The specter of an economic crisis haunts Erdogan in the runoff elections… Who is winning the fiercest battle?

Turkish voters cast their ballots in a key re-run to decide whether Recep Tayyip Erdogan will remain in power after 20 years in power, as his rival Kemal Kilicdaroglu, backed by a broad opposition coalition, called on voters to step out of what he called an “authoritarian regime.”

Inflation and the Cost of Living

The BBC reports that the most pressing issue is rampant inflation and the cost of living crisis, with a turnout of 88.8% in the first round and Erdogan leading with nearly 2.5 million votes, which is why both candidates are eyeing the 8 million who did not vote.

She continued: Before the run-off, Kilicdaroglu accused his rival of playing dirty by blocking voter text messages.
The BBC reported that opposition parties were deploying an army of around 400,000 volunteers in an effort to ensure there was no vote rigging, either at the polls or later at the election authority.

Unequal opportunities

International observers spoke of unequal opportunities after the first round, but there was no indication that any voting irregularities would have altered the outcome. During President Erdogan’s vote in Istanbul, he said that Turkish democracy was going through a second round of presidential elections for the first time and suggested that Turks take advantage of them.

Kilicdaroglu promised a very different style for the presidency on the last day of his campaign, saying: “I have no interest in living in palaces. I will live like you, humbly … and solve your problems.”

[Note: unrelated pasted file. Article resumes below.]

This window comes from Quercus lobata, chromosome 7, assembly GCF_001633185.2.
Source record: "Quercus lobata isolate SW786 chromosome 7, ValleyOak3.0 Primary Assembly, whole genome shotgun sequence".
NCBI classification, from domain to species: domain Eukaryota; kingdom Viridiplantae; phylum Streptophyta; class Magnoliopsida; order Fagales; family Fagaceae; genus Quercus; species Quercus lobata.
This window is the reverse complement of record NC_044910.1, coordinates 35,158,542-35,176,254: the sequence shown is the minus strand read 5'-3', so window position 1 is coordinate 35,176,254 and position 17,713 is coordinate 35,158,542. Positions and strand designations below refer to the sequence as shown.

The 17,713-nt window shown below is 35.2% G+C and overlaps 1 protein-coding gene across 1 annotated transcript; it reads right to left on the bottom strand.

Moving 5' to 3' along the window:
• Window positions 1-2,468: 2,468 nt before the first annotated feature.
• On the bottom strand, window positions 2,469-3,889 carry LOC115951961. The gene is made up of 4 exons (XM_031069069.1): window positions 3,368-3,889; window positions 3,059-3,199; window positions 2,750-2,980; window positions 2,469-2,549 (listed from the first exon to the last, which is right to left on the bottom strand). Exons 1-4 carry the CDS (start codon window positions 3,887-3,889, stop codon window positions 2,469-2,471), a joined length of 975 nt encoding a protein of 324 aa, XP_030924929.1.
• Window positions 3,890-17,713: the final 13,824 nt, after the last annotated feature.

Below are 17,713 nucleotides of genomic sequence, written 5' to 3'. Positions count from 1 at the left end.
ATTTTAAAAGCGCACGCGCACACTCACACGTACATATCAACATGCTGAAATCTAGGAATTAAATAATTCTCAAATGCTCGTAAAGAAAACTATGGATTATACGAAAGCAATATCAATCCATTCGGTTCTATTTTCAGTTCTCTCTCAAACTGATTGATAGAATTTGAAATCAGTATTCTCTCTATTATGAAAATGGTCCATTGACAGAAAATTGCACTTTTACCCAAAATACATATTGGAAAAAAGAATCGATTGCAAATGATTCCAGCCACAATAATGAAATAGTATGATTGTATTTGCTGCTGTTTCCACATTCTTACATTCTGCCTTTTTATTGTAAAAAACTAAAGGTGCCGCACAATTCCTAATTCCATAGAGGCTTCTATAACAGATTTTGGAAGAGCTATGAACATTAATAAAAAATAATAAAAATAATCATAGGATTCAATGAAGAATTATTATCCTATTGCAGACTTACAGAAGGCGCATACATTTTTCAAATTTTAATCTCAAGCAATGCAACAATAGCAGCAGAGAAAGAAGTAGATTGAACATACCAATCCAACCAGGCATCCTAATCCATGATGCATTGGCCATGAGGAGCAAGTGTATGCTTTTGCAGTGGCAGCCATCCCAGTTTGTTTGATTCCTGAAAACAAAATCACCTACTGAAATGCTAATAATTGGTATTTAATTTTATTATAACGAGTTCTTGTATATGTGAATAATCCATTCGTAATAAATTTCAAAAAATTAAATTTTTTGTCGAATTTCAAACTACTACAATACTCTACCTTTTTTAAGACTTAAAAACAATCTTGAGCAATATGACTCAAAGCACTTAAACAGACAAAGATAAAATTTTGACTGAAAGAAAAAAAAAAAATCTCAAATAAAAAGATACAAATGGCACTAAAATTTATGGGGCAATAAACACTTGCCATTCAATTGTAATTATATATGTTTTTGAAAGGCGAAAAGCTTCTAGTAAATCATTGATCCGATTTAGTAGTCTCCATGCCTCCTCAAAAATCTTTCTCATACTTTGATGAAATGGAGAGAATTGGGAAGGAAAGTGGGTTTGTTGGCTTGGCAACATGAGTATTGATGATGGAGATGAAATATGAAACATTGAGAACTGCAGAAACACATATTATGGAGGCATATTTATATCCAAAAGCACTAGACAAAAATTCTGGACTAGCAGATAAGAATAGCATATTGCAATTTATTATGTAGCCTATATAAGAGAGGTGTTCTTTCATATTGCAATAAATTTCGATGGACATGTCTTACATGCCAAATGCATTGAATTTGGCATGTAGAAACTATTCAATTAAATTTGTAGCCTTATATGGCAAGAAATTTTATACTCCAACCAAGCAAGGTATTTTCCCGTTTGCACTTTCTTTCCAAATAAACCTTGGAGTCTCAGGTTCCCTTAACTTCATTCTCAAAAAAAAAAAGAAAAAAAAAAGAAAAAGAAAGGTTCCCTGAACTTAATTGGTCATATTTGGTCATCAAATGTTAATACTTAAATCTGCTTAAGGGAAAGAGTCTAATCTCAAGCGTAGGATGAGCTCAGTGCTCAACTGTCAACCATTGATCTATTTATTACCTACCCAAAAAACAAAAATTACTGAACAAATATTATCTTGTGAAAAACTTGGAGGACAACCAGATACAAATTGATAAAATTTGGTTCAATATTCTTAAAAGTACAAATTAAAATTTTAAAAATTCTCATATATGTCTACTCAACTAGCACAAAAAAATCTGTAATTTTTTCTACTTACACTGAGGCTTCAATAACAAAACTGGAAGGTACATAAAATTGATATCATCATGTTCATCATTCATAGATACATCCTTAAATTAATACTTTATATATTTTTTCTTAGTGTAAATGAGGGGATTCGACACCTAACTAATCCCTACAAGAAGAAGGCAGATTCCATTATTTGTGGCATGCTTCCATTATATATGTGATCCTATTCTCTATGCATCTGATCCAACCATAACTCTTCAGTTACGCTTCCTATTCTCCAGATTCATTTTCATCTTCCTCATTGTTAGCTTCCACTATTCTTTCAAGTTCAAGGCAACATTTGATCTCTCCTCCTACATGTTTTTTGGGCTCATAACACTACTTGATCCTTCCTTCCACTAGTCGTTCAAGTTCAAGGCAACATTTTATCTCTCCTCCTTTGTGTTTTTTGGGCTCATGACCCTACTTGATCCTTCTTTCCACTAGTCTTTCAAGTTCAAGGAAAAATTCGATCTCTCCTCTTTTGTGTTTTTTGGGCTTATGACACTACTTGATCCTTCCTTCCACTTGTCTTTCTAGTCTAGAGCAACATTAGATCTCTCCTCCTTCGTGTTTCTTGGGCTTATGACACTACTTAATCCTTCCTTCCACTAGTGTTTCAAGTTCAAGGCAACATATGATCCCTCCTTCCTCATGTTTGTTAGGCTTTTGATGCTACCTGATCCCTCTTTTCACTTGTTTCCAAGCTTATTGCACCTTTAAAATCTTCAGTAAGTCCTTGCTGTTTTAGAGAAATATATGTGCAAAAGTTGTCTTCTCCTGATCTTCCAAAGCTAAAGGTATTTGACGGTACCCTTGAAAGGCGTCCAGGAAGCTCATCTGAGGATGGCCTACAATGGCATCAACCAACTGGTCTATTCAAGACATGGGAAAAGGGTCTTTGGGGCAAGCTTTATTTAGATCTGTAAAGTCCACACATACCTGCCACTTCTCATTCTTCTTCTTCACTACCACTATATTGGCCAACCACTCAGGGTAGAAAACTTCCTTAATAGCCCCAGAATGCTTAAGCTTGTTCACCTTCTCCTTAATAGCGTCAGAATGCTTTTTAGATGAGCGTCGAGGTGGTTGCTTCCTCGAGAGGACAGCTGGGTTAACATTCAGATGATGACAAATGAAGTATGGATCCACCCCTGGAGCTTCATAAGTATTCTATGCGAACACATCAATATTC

Economists tell Erdogan that the policy of lowering interest rates rather than raising them has only made matters worse, with the Turkish lira reaching record levels, foreign currency demand rising and the central bank’s net foreign currency reserves in the negative zone for the first time since 2002.

“The central bank doesn’t have a foreign currency to sell, there are already some type of capital controls – we all know it’s hard to buy dollars,” says Silva Demiralp, a professor of economics at Koç University. “If they continue with low interest rates, as Erdogan has pointed out, the only other option is stricter controls.”
Regardless of who wins today (Sunday), the Turkish parliament is already in the hands of Erdogan’s Islamist-rooted Justice and Development Party (AKP) and its nationalist far-right ally, the Nationalist Movement Party (MHP), the BBC said.

Zhranor Aydemir, 24, believes that if Erdogan wins, he will lay the groundwork for a century in which Turkey will become a world power: “Now Turkey has a bigger vision to dream about even more.”

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